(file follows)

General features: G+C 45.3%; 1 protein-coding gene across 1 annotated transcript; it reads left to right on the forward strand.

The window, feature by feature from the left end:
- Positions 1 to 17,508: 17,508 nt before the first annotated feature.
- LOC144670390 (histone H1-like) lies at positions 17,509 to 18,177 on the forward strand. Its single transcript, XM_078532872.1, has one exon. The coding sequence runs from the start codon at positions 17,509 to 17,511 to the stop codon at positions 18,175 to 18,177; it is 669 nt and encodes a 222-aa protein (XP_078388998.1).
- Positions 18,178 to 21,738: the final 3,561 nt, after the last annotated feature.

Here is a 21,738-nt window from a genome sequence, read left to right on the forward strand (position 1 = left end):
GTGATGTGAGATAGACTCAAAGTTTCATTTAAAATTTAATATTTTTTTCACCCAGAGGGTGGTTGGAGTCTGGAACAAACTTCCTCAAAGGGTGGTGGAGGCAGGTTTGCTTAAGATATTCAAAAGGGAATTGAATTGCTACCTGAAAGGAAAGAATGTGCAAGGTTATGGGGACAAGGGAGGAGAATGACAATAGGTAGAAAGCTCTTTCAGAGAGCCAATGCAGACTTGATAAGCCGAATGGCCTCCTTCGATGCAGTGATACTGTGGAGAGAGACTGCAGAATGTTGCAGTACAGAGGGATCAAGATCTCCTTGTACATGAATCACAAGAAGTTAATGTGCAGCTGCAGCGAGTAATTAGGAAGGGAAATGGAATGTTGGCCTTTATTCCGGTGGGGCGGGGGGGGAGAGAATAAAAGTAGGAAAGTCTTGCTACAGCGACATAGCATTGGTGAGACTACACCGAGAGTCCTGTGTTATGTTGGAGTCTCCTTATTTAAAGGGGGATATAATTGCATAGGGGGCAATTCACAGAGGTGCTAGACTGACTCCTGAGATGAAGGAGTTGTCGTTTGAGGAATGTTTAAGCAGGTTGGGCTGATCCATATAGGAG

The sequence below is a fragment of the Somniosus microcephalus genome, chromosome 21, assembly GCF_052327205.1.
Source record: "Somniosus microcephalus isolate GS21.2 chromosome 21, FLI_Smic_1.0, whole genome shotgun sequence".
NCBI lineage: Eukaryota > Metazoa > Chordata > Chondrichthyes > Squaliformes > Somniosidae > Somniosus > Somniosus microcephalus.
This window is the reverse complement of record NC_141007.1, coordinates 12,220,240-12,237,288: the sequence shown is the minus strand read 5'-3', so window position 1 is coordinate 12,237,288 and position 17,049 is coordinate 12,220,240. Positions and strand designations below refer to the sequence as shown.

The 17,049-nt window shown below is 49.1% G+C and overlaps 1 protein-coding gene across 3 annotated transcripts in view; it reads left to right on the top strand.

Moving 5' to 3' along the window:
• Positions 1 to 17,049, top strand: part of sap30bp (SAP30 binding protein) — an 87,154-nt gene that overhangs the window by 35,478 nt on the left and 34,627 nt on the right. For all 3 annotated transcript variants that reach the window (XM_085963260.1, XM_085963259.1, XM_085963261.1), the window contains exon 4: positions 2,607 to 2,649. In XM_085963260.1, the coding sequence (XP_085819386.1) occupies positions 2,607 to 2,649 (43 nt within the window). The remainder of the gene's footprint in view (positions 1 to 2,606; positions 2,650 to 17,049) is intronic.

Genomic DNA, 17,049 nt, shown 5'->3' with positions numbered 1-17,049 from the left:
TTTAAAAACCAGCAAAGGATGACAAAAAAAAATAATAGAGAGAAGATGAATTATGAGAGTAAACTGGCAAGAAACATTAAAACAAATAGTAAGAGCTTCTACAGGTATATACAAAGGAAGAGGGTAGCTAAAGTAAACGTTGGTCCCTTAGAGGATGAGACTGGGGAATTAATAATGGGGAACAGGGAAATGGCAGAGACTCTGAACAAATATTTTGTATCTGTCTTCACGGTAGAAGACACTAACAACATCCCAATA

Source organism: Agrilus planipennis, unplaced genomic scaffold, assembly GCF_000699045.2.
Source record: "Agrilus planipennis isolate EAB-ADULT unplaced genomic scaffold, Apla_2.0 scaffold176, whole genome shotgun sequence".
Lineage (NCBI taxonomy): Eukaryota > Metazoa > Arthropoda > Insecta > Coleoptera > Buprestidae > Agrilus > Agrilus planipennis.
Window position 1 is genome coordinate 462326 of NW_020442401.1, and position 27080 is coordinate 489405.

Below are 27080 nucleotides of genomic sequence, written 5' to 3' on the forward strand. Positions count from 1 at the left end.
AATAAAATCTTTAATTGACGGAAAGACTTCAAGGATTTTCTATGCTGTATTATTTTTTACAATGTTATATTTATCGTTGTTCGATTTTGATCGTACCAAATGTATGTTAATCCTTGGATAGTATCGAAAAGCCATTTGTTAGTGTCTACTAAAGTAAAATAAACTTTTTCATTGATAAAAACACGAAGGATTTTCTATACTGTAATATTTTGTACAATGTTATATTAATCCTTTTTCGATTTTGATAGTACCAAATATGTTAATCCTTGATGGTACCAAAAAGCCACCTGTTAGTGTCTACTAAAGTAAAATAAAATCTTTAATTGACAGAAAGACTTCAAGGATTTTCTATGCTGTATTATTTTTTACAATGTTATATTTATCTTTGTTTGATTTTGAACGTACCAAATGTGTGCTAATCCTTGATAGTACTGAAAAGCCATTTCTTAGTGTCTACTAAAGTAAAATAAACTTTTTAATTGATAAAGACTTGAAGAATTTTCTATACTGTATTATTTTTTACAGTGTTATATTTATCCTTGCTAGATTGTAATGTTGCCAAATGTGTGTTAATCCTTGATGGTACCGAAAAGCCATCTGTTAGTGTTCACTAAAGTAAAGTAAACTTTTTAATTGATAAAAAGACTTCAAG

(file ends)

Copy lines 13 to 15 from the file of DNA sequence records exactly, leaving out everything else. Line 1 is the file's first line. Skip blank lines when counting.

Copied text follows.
Moving 5' to 3' along the window:
• Positions 1 to 17,049, top strand: part of sap30bp (SAP30 binding protein) — an 87,154-nt gene that overhangs the window by 35,478 nt on the left and 34,627 nt on the right. For all 3 annotated transcript variants that reach the window (XM_085963260.1, XM_085963259.1, XM_085963261.1), the window contains exon 4: positions 2,607 to 2,649. In XM_085963260.1, the coding sequence (XP_085819386.1) occupies positions 2,607 to 2,649 (43 nt within the window). The remainder of the gene's footprint in view (positions 1 to 2,606; positions 2,650 to 17,049) is intronic.

Genomic DNA, 17,049 nt, shown 5'->3' with positions numbered 1-17,049 from the left: